Oct 15th.docx

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Department
Centre for Drama, Theatre and Performance Studies
Course
DRM100Y1
Professor
Alan Ackerman
Semester
Fall

Description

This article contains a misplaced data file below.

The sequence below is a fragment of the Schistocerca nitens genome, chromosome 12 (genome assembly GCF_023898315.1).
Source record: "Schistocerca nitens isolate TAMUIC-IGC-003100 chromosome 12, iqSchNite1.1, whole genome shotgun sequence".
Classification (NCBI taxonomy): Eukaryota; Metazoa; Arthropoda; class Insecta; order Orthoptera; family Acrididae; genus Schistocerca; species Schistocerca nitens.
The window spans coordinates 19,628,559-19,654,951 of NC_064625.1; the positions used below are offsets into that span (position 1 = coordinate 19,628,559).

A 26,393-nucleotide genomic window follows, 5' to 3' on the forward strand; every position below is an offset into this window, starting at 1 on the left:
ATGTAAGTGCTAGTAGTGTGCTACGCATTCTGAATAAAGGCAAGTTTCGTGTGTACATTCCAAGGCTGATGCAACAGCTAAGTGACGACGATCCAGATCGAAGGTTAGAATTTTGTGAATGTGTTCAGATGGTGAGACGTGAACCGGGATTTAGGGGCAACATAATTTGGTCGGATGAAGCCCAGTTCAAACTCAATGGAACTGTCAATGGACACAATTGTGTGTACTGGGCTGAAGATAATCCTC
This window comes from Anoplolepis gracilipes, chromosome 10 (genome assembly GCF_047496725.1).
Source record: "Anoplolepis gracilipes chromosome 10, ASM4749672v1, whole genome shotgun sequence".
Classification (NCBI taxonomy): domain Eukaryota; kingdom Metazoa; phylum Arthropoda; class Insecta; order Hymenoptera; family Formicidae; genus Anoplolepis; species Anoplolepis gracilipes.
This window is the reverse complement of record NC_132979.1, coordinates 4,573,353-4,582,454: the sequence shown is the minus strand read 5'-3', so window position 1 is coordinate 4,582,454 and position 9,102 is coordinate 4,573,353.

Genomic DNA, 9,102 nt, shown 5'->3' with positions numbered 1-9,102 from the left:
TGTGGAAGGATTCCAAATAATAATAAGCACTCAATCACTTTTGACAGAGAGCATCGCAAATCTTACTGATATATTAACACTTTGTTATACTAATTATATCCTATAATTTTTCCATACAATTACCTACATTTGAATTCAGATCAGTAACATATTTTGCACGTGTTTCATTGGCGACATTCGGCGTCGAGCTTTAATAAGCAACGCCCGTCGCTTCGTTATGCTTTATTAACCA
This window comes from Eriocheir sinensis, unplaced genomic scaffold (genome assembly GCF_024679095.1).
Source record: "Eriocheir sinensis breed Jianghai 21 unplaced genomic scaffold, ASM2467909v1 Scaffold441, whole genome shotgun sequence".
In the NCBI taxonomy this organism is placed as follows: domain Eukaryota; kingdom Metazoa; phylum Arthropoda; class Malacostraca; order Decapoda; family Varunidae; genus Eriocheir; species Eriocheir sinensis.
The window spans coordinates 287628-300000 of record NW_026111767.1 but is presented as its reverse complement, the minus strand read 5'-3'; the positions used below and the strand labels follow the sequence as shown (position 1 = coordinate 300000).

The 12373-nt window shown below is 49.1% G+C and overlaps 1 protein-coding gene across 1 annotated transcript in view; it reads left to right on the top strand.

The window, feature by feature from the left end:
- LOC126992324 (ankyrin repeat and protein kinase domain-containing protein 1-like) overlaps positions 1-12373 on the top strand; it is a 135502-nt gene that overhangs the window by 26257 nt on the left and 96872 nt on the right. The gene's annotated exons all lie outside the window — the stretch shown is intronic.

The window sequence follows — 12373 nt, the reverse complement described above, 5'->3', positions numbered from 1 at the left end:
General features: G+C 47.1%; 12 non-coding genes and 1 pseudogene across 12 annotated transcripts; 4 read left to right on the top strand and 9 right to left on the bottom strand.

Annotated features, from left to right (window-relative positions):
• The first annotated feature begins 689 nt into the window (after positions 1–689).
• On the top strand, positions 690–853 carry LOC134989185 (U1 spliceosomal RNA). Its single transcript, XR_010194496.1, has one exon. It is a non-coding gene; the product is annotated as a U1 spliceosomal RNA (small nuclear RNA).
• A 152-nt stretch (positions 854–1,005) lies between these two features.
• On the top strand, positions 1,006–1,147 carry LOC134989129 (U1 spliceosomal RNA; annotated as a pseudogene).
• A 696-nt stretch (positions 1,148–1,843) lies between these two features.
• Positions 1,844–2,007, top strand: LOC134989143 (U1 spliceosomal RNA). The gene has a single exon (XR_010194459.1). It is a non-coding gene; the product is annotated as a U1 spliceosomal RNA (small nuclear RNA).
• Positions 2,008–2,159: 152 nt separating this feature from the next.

Oct 15 th Lysistrata (Sandwiched between two gay fish) Dionysus is from Thebes but he comes back as a stranger, such a paradox. He is male/female, disruptive and breaks down structure. He challenges hierarchies and rules about the masculine world. His identification of feminine powers gives his plays elements and powers to the theatre. Feminizes men and is shown through the masculine eye of females. Women are central to these plays. Women act as hidden anti- models and hidden models of a masculine self. Pentheus makes the first discovery of his bodily self once he starts to dress as a woman. It’s a meta-play (theatre about theatre). Dionysus breaches the physical integrity of Pentheus and prepares him for the terrible sequel. His body becomes the temple of their hands. It’s about the body- that can be breached, and violated. The play depicts women as they undo the body- literally! Initially Pentheus was opposed to anything feminine, and here, the masculine self is literally fragmented. The woman is represented as a subversive threat to male authority. Men imagine they can control their interior space. It’s a cautionary tale- to think that you can control even your interior space. Pentheus is demanding mastery over the house, and this collapses when Dionysus sends an earthquake to shake it to its foundations. Pentheus erects barriers around himself, around his psyche, against the invasion of Dionysus. Even as he struggles to maintain the integrity of his house, tragedy continually calls into questions what we know, how we think, how we think we know it. Pentheus thinks he knows what’s going on, but we find those limits. Tragedy confronts rational thought. How are Dionysis and Pentheus alike? They’re protagonists for the sake of the play, but the contrasts run deep. Both young men, look similar, cousins, related, sharing a family likeness. Each is deeply jealous for their personal honor, ruthless and intolerant against opposition to his will. Ultimately Dionysus is going to possess and humiliate Pentheus. What is promoting this revenge? The clash between order and chaos is a central theme. Pentheus wants to rule out the norms, and suddenly women are wandering the streets and shirking their duties. Requires order, but must make space for the irrational. Make space for the life of the body and emotions. Rational vs irrational. Dionysus is no more irrational than an earthquake, almost an act of nature. He is a force of nature, indifferent about his determination for destruction. The first entry and the final exit frame and in some way, sum up the tragedy. The tragedy is around the royal house of Thebes. Although Pentheus is punished at the end of the play, for those who survived, now have a burden than somehow seems worse than life by death. A less dramatic entry, the entrance of the messenger who comes with news of the crazy people, is announced by Dionysus himself. Dionysus alludes that he has stage-managed the whole thing, almost as if directing the entrance of the messenger. The final exit is a classic device –deus ex machina. At the end of The Bacchae, there is a deus ex machina, which Aristotle hates. It shows that something does not fit in the play. It is when the ‘god out of the machine’ comes down to tie the bow and make everything right. Dionysus commands that he be seen. Aristotle thinks it’s improper to resolve the play with unexpected events that the crowd is not prepared to deal with. It is a play that challenges age, sex, challenges slave and master. Unfortunately, human beings need boundaries. Drama itself is constrained by boundaries, the edge of a stage, how long it should be, etc. Dionysus’ nature is ambivalent, but very dangerous. It makes men lose control, even to the point of violenc
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